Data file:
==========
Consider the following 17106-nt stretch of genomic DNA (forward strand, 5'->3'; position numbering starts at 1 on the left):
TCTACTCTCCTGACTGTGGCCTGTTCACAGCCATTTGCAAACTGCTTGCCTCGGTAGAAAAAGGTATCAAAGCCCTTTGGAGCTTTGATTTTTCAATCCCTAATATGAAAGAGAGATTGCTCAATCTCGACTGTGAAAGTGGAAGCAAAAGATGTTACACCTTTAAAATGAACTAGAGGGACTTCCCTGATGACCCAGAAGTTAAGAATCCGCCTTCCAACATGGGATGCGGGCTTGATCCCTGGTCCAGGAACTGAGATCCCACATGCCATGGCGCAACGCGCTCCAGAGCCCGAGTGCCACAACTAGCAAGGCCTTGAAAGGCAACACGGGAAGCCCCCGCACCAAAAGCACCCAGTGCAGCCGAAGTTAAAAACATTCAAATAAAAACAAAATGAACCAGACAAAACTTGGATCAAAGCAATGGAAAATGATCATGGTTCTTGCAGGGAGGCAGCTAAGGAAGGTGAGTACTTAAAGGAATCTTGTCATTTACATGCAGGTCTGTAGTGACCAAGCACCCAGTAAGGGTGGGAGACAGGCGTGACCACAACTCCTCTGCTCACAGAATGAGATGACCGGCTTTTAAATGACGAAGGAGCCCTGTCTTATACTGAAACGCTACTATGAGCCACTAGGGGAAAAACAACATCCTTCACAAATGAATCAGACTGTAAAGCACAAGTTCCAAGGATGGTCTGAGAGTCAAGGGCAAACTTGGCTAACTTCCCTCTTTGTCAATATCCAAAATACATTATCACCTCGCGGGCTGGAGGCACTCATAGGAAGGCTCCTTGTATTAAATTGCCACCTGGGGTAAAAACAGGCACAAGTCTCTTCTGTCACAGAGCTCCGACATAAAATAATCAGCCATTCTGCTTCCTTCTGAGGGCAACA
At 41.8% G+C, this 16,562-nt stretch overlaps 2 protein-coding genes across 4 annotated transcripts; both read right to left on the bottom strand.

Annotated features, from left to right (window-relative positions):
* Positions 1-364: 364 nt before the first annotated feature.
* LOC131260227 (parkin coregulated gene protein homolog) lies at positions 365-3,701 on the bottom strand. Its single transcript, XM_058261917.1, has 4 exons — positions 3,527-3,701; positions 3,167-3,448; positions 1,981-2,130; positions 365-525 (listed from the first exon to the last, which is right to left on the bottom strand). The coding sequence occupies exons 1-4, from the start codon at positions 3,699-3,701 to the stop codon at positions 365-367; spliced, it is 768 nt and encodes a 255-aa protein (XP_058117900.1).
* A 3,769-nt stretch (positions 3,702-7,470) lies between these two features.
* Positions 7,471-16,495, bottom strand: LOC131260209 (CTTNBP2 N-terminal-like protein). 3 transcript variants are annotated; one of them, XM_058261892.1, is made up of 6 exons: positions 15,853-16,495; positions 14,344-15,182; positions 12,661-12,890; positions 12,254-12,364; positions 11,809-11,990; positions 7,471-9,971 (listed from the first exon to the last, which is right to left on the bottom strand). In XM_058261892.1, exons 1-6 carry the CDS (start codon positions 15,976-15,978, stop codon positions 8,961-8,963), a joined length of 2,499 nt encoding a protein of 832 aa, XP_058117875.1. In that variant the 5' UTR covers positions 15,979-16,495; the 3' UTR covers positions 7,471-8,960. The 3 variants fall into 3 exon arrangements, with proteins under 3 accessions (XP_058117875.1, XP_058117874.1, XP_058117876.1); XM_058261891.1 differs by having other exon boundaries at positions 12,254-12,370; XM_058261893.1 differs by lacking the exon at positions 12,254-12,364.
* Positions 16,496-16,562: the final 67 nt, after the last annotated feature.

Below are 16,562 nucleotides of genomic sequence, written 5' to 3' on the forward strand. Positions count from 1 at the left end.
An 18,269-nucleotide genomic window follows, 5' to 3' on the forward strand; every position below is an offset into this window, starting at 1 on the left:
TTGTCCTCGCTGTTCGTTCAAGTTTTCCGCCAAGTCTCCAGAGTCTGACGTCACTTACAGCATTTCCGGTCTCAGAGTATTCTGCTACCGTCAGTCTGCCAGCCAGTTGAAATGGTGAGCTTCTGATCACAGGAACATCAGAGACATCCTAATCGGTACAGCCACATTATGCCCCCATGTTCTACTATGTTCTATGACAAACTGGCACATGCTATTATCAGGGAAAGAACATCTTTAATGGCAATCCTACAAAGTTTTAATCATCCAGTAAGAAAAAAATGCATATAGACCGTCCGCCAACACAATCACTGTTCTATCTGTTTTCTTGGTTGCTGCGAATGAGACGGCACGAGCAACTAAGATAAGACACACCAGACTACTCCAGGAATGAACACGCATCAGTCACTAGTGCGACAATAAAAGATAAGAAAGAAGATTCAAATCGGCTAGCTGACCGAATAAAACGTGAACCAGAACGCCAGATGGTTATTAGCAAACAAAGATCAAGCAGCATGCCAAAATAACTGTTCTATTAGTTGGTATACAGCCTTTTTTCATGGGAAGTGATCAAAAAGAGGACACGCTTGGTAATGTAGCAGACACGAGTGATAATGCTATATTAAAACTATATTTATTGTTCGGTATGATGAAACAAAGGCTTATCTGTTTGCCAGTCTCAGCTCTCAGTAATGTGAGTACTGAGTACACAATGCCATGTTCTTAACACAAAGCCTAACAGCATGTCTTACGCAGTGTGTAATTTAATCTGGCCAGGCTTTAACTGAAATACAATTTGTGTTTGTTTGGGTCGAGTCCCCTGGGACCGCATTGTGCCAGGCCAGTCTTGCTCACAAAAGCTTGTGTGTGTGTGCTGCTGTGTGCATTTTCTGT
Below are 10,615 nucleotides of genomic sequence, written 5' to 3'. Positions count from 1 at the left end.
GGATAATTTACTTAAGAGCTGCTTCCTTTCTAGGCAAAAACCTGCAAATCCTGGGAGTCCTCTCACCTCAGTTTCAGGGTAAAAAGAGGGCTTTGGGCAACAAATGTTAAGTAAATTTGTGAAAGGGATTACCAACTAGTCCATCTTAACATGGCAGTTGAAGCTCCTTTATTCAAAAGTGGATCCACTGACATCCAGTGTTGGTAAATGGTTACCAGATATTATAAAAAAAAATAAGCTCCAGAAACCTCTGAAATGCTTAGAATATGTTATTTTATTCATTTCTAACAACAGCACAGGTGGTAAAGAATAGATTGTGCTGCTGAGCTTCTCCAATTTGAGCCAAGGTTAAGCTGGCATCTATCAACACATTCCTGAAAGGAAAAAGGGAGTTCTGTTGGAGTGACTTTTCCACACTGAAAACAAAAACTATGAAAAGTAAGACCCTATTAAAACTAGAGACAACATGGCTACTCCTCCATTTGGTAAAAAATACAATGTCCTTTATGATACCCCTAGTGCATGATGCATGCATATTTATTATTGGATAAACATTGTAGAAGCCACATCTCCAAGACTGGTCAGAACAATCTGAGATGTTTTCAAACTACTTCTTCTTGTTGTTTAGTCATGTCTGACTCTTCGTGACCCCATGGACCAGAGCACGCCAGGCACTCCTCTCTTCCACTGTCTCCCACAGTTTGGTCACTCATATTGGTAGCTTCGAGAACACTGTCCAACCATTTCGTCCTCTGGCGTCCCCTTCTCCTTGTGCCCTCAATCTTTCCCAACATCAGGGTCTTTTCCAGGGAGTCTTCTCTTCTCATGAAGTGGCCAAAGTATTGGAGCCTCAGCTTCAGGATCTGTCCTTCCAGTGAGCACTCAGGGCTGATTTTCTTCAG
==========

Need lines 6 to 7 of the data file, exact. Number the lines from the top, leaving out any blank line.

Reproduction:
* LOC131260227 (parkin coregulated gene protein homolog) lies at positions 365-3,701 on the bottom strand. Its single transcript, XM_058261917.1, has 4 exons — positions 3,527-3,701; positions 3,167-3,448; positions 1,981-2,130; positions 365-525 (listed from the first exon to the last, which is right to left on the bottom strand). The coding sequence occupies exons 1-4, from the start codon at positions 3,699-3,701 to the stop codon at positions 365-367; spliced, it is 768 nt and encodes a 255-aa protein (XP_058117900.1).
* A 3,769-nt stretch (positions 3,702-7,470) lies between these two features.